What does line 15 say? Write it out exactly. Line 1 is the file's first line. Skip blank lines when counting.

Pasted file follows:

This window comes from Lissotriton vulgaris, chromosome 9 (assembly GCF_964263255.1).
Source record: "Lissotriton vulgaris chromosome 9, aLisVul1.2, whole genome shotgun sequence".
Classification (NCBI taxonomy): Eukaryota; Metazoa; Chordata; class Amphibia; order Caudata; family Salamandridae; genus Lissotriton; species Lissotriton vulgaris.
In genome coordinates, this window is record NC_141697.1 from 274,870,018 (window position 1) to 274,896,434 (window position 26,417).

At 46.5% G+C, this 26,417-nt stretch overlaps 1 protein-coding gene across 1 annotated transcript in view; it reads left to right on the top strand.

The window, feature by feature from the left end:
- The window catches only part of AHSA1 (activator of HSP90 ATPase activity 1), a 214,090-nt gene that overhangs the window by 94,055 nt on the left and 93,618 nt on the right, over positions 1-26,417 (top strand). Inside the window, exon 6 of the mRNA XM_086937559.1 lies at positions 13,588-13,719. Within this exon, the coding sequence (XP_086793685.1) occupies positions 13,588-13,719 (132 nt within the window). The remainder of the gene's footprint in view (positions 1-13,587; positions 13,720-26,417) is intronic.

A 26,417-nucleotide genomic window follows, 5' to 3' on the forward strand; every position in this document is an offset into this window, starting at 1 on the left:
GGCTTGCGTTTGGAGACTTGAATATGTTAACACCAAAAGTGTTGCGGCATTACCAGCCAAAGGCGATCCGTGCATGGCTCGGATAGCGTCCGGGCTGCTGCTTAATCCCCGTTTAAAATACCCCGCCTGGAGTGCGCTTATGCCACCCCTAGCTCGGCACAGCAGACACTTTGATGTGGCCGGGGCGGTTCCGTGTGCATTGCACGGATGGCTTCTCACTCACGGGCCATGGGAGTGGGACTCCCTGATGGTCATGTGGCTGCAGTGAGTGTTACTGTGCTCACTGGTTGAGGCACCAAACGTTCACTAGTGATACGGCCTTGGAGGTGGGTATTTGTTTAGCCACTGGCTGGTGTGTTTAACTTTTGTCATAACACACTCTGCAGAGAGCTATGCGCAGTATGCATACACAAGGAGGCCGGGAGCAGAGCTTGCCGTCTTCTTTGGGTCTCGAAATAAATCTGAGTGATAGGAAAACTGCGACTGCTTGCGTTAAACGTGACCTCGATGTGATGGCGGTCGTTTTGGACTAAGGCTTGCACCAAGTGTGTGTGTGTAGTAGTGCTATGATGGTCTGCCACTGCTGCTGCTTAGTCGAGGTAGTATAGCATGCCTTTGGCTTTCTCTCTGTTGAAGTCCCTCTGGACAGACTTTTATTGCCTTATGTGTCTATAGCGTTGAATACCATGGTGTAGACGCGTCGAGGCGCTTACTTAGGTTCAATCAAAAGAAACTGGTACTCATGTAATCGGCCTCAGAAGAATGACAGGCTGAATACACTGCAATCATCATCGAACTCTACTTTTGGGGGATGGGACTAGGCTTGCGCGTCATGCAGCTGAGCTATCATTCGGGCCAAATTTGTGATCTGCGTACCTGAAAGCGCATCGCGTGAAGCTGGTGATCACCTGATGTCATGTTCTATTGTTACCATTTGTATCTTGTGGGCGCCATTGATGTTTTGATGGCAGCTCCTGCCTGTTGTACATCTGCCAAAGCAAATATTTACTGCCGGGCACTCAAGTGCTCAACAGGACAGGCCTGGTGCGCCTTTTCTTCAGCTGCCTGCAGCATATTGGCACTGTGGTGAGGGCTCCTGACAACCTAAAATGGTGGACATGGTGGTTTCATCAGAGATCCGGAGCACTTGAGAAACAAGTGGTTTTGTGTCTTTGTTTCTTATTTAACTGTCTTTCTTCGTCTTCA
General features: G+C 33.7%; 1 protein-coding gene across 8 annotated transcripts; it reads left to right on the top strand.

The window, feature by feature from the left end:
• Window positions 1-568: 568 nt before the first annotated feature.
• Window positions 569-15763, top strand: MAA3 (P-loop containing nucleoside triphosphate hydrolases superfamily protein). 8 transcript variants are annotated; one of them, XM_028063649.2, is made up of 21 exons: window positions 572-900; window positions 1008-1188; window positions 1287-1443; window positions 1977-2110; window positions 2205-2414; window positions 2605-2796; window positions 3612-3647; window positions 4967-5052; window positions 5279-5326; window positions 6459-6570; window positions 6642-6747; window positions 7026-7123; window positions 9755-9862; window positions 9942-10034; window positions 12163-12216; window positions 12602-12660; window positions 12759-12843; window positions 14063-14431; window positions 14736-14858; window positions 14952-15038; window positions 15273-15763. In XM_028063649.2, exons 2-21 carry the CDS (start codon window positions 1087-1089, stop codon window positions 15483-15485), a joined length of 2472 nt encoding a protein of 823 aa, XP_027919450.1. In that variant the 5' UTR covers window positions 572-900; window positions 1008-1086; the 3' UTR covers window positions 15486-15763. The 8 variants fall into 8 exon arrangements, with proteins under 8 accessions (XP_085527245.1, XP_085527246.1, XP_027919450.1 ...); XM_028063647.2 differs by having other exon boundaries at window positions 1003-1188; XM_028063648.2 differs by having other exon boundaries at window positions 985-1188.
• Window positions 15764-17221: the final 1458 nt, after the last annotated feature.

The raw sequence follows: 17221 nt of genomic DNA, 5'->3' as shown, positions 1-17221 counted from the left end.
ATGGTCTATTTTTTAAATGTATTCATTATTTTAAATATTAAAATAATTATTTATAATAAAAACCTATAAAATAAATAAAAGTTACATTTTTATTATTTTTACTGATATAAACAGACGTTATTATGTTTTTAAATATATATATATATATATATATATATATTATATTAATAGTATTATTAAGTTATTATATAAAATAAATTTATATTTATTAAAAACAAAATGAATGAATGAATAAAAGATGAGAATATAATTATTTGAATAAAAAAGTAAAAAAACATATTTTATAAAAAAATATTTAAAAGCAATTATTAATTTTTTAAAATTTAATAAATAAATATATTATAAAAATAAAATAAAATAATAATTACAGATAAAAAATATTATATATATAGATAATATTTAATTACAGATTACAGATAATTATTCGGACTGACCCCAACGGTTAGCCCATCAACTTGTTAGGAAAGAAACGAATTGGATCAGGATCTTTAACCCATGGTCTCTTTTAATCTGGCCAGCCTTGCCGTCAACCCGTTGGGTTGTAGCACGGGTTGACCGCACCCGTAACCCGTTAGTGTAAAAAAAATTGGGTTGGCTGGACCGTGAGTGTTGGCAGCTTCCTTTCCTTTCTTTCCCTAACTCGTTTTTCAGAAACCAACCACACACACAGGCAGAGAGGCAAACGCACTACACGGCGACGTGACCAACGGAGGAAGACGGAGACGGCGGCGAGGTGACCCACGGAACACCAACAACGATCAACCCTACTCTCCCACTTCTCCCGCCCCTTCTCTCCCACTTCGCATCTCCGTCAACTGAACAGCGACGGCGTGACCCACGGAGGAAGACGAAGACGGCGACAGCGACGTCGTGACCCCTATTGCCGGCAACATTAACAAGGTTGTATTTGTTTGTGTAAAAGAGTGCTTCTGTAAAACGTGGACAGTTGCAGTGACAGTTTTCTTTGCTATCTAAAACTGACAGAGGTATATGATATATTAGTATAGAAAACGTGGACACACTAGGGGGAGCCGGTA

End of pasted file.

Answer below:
The raw sequence follows: 17221 nt of genomic DNA, 5'->3' as shown, positions 1-17221 counted from the left end.